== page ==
The condition in all the 40 child protection homes across Rajasthan is worse than just gloomy—they are overstuffed, dingy and housing common and juvenile criminals together, according to the latest government inspection report.
About 731 children are virtually cramped into these protection homes despite the fact that the government inspection reports have repeatedly mentioned the need to create more space for children at these homes which are fast turning into a hell with inappropriately smaller rooms, insanitary conditions and insecure ambiance.
In some cases, the walls are too thin to stop children facing trials from escaping, successive inspection reports by judicial magistrates have mentioned.
According to the integrated child protection society, each home should ideally have a counsellor. But, only 15 homes in 16 districts have an ad hoc counsellor each in violation of the law which mandates a full-time employee to counsel children . The rest are going without it, which defeats the very purpose of reforming the inmates, a society official said.
Not as per law
The issue was recently brought to the fore by justice Manish Bhandari while addressing a workshop organised by the department of children welfare and social justice on April 19.
Bhandari said that the situation at juvenile and children homes was not according to the Juvenile Justice Act. He expressed concern that at majority of places the juvenile and children homes were being run under the same roof, there were no vocational guidance and counsellors.
The latest inspection report reveals that there are about 40 protection homes across the state.
Out of them seven are girls’ homes and the rest 33 house both juvenile and children homes under one roof.
Justice Bhandari said this was against the law.
Even the inspection report submitted by the judicial magistrate to the district judge (a copy to child empowerment department) in March 2015 clearly mentions at several places that the protection home authorities haven’t rectified the lacunae pointed out during the previous reports. Judicial magistrates carry out inspection of these homes in their respective areas every six months and submit it to the government for a corrective action.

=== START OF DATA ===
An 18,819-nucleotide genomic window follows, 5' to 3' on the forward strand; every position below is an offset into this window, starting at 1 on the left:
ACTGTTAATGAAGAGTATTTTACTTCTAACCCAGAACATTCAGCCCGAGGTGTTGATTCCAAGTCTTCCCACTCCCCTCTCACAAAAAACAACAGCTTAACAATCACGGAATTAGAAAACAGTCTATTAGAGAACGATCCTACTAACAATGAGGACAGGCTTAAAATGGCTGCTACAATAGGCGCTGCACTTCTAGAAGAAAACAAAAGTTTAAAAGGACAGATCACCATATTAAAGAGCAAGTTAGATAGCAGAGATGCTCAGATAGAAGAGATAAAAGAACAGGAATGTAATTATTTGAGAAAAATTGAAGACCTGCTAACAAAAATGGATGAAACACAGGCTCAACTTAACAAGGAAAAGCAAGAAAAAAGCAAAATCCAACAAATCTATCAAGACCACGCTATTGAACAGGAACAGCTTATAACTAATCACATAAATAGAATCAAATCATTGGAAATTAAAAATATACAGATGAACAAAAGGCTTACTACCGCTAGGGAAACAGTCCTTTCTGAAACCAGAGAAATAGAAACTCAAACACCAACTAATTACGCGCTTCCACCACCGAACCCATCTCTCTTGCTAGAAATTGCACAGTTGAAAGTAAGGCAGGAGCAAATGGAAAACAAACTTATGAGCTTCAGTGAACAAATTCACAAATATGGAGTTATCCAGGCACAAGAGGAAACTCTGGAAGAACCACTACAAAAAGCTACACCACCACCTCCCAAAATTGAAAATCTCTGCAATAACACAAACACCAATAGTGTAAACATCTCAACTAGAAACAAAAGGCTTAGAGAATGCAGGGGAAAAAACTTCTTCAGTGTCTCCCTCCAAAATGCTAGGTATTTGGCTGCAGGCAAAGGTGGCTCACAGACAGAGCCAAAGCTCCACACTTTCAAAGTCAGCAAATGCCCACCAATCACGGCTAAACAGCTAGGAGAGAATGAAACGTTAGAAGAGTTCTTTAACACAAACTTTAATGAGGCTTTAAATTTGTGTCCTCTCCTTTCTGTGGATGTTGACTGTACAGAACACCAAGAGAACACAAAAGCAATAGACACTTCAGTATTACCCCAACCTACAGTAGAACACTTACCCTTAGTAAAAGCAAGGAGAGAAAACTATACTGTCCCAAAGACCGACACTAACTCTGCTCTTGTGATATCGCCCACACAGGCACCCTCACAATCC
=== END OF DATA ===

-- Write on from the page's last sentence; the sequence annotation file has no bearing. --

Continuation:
A senior government official, who was part of an inspection team, said, “It’s a crime to lodge these young kids in such inhuman conditions. Bigger than the one that some of them have committed.”
Social justice and empowerment department minister Arun Chaturvedi said that the campus for juvenile criminals and general children was the same but clarified that they were staying separately.
He, however, admitted that the condition of these homes and the hostels was pathetic.
He said, “We have indentified the issues and will address them rather than constructing new hostels. A plan for the same has been prepared.”
Child empowerment department director Hansa Singh Deo said the issue was being addressed and the money to rebuild the homes as per the Juvenile Justice Act had been released to the Public Works Department.
“But as the PWD is overloaded (that is the reason why) the work on homes has not started yet,” she said, adding that as per the government directives the department was approaching various industrial houses which should mandatorily contribute 2% of their earnings to the juvenile home maintenance.
She said efforts were on to organise a joint meeting with the industrial houses to discuss the issues raised by the inspection agencies time to time. The work to improve the condition of these observation homes would be started by next month, she said.
Officials said a few government initiatives had begun to bear positive results.
One such move is the child helpline (1098), which was started in 2002 across 17 districts of Rajasthan.
Likewise, Minister Online 24x7 (1800-180-65-15) service was also launched recently. The service is the first of its kind in the country. It helps children to have a direct contact with the minister for assistance on various issues.
The officials also highlighted the significance of starting the child right clubs. The clubs have been constituted with the help of NGOs.
There is plan to link over 62,000 children to the child welfare department through these clubs. The children can now directly report he issues directly to the higher authorities.